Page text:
Today we are going to look at managing Jenkins build logs in a dockerized environment.
Normally, in order to view the build logs in Jenkins, all you have to do is to go to a particular job and check the logs. Depending on a log rotation configuration, the logs could be saved for N number of builds, days, etc, meaning the old jobs' logs will be lost.
Our aim in this article will be persisting the logs in a centralized fashion, just like any other application logs, so they could be searched, viewed, and monitored from a single location.
We also will be running Jenkins in Docker, meaning if a container is dropped and no other means are in place, like mounting the volume for logs from a host and taking the backup, the logs will be lost.
As you may have already heard, one of the best solutions when it comes to logging is called ELK stack.
The idea with ELK stack is you collect logs with Filebeat (or any other *beat), parse, filter logs with Logstash, send them to Elasticsearch for persistence, and then view them in Kibana.
On top of that, because Logstash is a heavyweight JRuby app on JVM, you either skip it or use a way smaller application called Filebeat, which is a Logstash log forwarder; all it does is collect the logs and sends them to Logstash for further processing.
In fact, if you don’t have any filtering and parsing requirements, you can skip Logstash altogether and use Filebeat’s elastic output to send the logs directly to Elasticsearch.
In our example, we will use all of them, plus, we won’t be running Filebeat in a separate container, but instead, will use a custom Jenkins image with preinstalled Filebeat. If you're interested in how to install Filebeat or any other application into your Jenkins container, then you can read about it here.
So, a summary of what we are going to look at today:
- Configure and run Logstash in a Docker container.
- Configure and run Elasticsearch in a Docker container.
- Configure and run Kibana in a Docker container.
- Run Jenkins with preinstalled Filebeat to send the logs into ELK.
The command to clone and run the stack will be available at the end of the article.
1. Configure and Run Logstash in a Docker Container
Let’s create a docker-compose file called docker-compose-elk.yml and add containers related to ELK there:
As you see, we created a new file and added Logstash to it; it is a pretty old image and I just took it from the stack I set up a long time ago (I have updated it, so the source code you download from my reference implementation could have a newer version). If you want to get latest, you will need to make sure the versions matrices match:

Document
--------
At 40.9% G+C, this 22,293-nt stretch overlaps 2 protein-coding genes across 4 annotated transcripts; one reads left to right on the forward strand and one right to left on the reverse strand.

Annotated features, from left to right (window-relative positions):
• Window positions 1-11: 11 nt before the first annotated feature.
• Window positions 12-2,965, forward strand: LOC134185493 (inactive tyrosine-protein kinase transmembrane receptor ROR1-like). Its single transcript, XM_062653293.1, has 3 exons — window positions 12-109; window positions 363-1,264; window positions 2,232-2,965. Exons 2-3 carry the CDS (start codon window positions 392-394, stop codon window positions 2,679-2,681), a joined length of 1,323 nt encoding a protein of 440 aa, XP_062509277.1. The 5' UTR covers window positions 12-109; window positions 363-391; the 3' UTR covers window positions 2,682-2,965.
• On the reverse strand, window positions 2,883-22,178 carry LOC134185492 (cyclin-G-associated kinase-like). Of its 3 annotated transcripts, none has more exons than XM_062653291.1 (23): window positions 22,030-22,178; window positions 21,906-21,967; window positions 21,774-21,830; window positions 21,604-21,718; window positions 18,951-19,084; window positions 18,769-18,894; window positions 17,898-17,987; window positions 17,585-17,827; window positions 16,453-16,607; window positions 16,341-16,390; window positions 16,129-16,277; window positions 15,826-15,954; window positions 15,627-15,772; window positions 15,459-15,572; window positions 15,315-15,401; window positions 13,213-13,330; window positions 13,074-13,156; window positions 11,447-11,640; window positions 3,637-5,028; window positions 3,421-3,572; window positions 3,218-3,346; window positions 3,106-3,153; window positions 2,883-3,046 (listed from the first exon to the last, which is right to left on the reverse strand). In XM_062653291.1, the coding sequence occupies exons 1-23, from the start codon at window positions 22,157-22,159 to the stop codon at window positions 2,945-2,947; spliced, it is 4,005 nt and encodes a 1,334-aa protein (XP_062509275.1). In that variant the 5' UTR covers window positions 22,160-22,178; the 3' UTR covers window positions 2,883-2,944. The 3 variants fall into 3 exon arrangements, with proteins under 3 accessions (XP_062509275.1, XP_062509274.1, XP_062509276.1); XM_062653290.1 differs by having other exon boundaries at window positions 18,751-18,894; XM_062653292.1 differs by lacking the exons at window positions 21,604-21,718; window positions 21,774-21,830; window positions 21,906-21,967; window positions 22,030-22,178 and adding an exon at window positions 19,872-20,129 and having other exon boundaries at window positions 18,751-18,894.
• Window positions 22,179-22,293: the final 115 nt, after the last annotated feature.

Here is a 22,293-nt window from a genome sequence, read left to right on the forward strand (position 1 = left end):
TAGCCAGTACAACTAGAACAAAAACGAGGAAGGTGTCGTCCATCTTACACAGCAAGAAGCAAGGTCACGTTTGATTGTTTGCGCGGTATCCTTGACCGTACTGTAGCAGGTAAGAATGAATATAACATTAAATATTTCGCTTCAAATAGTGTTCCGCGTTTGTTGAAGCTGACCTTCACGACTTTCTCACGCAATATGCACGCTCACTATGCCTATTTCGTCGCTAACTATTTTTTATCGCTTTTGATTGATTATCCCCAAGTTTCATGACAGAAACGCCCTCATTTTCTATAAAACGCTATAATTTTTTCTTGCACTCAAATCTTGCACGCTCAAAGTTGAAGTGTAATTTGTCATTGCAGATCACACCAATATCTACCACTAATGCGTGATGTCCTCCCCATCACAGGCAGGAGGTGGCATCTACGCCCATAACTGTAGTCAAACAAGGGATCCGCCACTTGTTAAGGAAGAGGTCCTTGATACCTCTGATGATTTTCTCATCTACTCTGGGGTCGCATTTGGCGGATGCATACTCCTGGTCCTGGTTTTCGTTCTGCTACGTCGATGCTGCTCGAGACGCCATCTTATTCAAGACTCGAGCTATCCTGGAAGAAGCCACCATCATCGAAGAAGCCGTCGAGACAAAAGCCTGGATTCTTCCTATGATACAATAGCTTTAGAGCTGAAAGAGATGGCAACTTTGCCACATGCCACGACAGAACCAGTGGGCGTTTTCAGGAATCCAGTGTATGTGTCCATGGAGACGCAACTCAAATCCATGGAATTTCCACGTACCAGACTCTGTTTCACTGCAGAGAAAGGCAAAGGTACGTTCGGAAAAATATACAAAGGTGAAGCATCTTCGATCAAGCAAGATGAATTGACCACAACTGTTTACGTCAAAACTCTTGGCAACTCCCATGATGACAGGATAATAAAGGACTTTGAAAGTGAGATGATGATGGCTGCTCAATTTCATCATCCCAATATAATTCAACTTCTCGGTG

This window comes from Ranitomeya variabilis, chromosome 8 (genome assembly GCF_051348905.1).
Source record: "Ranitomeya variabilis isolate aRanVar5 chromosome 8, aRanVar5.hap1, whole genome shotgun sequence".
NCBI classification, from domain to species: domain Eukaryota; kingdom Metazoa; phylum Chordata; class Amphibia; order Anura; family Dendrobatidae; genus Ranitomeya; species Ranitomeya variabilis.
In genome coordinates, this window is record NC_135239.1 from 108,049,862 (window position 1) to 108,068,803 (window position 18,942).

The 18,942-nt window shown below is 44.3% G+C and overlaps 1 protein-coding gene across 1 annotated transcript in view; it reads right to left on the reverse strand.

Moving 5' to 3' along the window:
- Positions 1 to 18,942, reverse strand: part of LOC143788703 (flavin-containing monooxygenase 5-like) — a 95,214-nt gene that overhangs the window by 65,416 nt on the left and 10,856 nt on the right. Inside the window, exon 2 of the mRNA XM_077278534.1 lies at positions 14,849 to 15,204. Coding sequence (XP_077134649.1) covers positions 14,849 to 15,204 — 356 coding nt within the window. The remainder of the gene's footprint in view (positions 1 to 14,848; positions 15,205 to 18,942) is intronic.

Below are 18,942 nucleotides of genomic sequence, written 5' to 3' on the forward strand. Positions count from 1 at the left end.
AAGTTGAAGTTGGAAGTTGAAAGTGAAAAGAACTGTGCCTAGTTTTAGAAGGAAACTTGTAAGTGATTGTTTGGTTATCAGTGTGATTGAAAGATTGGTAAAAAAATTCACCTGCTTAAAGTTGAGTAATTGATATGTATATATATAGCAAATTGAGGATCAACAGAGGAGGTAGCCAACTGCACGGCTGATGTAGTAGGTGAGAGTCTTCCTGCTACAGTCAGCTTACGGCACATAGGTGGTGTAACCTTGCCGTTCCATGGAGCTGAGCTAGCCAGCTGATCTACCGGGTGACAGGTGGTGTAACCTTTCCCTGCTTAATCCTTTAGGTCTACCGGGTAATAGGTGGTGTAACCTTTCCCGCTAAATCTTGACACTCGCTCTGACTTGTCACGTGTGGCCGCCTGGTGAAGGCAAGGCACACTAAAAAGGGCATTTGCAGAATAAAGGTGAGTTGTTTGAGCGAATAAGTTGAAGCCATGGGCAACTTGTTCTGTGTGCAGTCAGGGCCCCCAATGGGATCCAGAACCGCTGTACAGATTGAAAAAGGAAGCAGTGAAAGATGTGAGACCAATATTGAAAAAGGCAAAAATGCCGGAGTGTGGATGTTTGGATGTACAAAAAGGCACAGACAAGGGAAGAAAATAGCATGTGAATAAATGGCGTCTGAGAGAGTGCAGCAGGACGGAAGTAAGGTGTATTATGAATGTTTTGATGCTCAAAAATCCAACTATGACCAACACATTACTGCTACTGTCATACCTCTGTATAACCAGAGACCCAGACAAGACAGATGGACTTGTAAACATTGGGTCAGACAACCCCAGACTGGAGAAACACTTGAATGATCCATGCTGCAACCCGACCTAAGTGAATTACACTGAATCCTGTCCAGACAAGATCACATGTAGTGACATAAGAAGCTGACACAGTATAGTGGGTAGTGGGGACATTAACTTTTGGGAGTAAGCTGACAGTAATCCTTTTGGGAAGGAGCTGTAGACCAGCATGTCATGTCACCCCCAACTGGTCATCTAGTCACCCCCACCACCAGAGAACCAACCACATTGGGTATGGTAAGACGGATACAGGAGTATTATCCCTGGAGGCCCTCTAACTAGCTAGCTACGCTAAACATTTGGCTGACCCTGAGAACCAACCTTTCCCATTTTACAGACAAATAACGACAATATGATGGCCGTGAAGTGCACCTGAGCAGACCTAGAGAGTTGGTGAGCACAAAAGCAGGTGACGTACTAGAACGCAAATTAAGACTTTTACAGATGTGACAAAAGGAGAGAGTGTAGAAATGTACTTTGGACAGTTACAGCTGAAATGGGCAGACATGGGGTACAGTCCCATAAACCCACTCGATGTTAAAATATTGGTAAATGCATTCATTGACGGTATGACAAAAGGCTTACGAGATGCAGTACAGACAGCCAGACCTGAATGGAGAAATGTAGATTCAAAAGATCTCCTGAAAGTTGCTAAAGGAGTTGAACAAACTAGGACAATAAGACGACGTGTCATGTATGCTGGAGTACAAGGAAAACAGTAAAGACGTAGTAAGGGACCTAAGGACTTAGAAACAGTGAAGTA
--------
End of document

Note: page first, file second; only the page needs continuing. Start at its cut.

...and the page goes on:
Now we need to configure Logstash in logstash.conf:
With this config, all it does is show the logs on the output so we can check if it is actually working. Another baby step; let’s run the new stack:
As you can see, Logstash is up and running.
2. Configure and Run Elasticsearch in a Docker Container
The next step is adding Elasticsearch to the stack:
We also added links and dependency on Elastic to Logstash, so it can see it and wait for it as well. Now we need to forget to configure Logstash to send messages to Elastic on top of the standard output:
Now you can stop the ELK stack and start again, just hit Ctrl + C or run:
3. Configure and Run Kibana in a Docker Container
Let's add Kibana into the stack now:
Now go to http://localhost:5601. That is where you find Kibana; you should see this screen:
Time to send some logs into the stack.
4. Run Jenkins With Preinstalled Filebeat to Send the Logs Into ELK
Create docker-compose.yml with the content as below for Jenkins:
As you see, it requires the jobs folder to be mounted from the host; this is to configure the jobs which Jenkins will run.
Let's create the folder structure:
Add this config to config.xml:
<?xml version='1.0' encoding='UTF-8'?> <flow-definition plugin="email@example.com"> <actions> <org.jenkinsci.plugins.pipeline.modeldefinition.actions.DeclarativeJobPropertyTrackerAction plugin="firstname.lastname@example.org"> <jobProperties/> <triggers/> <parameters/> </org.jenkinsci.plugins.pipeline.modeldefinition.actions.DeclarativeJobPropertyTrackerAction> </actions> <description></description> <keepDependencies>false</keepDependencies> <properties/> <definition class="org.jenkinsci.plugins.workflow.cps.CpsScmFlowDefinition" plugin="email@example.com"> <scm class="hudson.plugins.git.GitSCM" plugin="firstname.lastname@example.org"> <configVersion>2</configVersion> <userRemoteConfigs> <hudson.plugins.git.UserRemoteConfig> <url>https://github.com/kenych/maze-explorer</url> </hudson.plugins.git.UserRemoteConfig> </userRemoteConfigs> <branches> <hudson.plugins.git.BranchSpec> <name>*/jenkins-elk</name> </hudson.plugins.git.BranchSpec> </branches> <doGenerateSubmoduleConfigurations>false</doGenerateSubmoduleConfigurations> <submoduleCfg class="list"/> <extensions/> </scm> <scriptPath>Jenkinsfile</scriptPath> <lightweight>true</lightweight> </definition> <triggers/> <disabled>false</disabled> </flow-definition>
This is needed to run Jenkins with predefined jobs. Ideally, it should be done with jobDsl, but for the sake of this article, I just used simple job config with a single job.
Let's run the stack now:
As you can see, everything is up and running. We can also check the Filebeat configuration inside the container:
As soon as you run the job, Filebeat should start sending logs found by scanning the configured path, so please start the job:
Now let's search for something in the logs:
I picked up the phrase "cloning;" let's use Elastic's REST API first:
And then Kibana:
Finally, if you didn’t follow the instructions but still want to have it all up and running with a magic command, just run this to clone and run the stack:
git clone https://github.com/kenych/dockerizing-jenkins && \ cd dockerizing-jenkins && \ git checkout dockerizing_jenkins_part_4_elk_stack_simplified && \ ./runall.sh